Well, of course they’re trying to impress us. As everyone surely remembers, interviewing is a scary process that makes even the calmest and collected persons anxious. Alleviating any trepidation an interviewee has is of course a high priority, which is one big reason we want to ensure our candidate experience is top-notch. Another big reason is like the customer loyalty post from recent memory: when someone goes to talk about Daxko online, be it through Glassdoor or Twitter, Facebook or LinkedIn, we want the review they leave to be a positive one. Not unlike purchasing a product on Amazon, reviews of a company’s interview process are important in providing the applicant an idea of what they’re getting into. Especially now more than ever, these online reviews are incredibly important, as we’ve seen a 444% over the past calendar year compared to the previous year.

How do we measure how our candidate’s experience goes? Well, again hearkening back to the customer loyalty TMD, we utilize NPS. Essentially, on a zero through ten scale, how likely is the candidate to recommend applying for a job at Daxko? We break this out across three different parts of the application process: the actual application itself, the interview and then the onboarding. Let’s look at the average score given at each part of the process:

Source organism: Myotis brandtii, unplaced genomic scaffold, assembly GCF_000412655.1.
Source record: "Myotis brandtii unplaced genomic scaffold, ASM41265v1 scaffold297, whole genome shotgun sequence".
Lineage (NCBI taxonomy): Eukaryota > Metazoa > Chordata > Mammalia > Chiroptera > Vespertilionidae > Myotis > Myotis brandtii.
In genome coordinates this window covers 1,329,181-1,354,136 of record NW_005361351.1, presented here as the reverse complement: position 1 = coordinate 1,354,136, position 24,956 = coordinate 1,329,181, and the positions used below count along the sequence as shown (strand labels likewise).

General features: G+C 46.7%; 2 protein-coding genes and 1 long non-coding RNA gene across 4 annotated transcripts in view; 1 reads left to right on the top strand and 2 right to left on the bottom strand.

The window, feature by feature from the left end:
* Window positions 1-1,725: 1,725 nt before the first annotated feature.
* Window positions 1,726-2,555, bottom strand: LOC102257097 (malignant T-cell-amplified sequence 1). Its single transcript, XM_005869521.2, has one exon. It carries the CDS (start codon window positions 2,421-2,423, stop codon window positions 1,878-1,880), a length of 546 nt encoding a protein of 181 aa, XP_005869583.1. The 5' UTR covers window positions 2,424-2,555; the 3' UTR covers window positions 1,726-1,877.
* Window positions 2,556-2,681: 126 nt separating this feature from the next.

• Application – 8.8
  • Interview – 8.0
  • Onboarding – 9.5

Not too shabby! While anything above a 7 and below a 9 is considered ‘passive,’ we’re very close to breaking through to a score indicating ‘promoter’ on two of the three fronts.

This put us at the question to be answered: what can I do as a Daxko team member to make a candidate’s experience better? Beth told us about how when she was interviewing here, during her tour of the office, she was greeted by two Daxko veterans who introduced themselves and made her feel more at home with the company. She said that the peer interview is a great time to show our Daxko values and strengths to candidates, as well as a great time to be positive, to reassure any anxiety the interviewee might have. Transparency is important: tell the interviewee what the job is, as well as what it isn’t.

While I would consider myself personable, I was certainly bettered by having attended the TMD if for no other reason than I’d not thought much about how the candidate feels…well, since I was a candidate here. It makes absolute sense that we should be polite and cordial to an applicant, but going above and beyond to provide the best experience we can for a candidate, whether hired or not, will ensure that Daxko is well staffed for many years to come.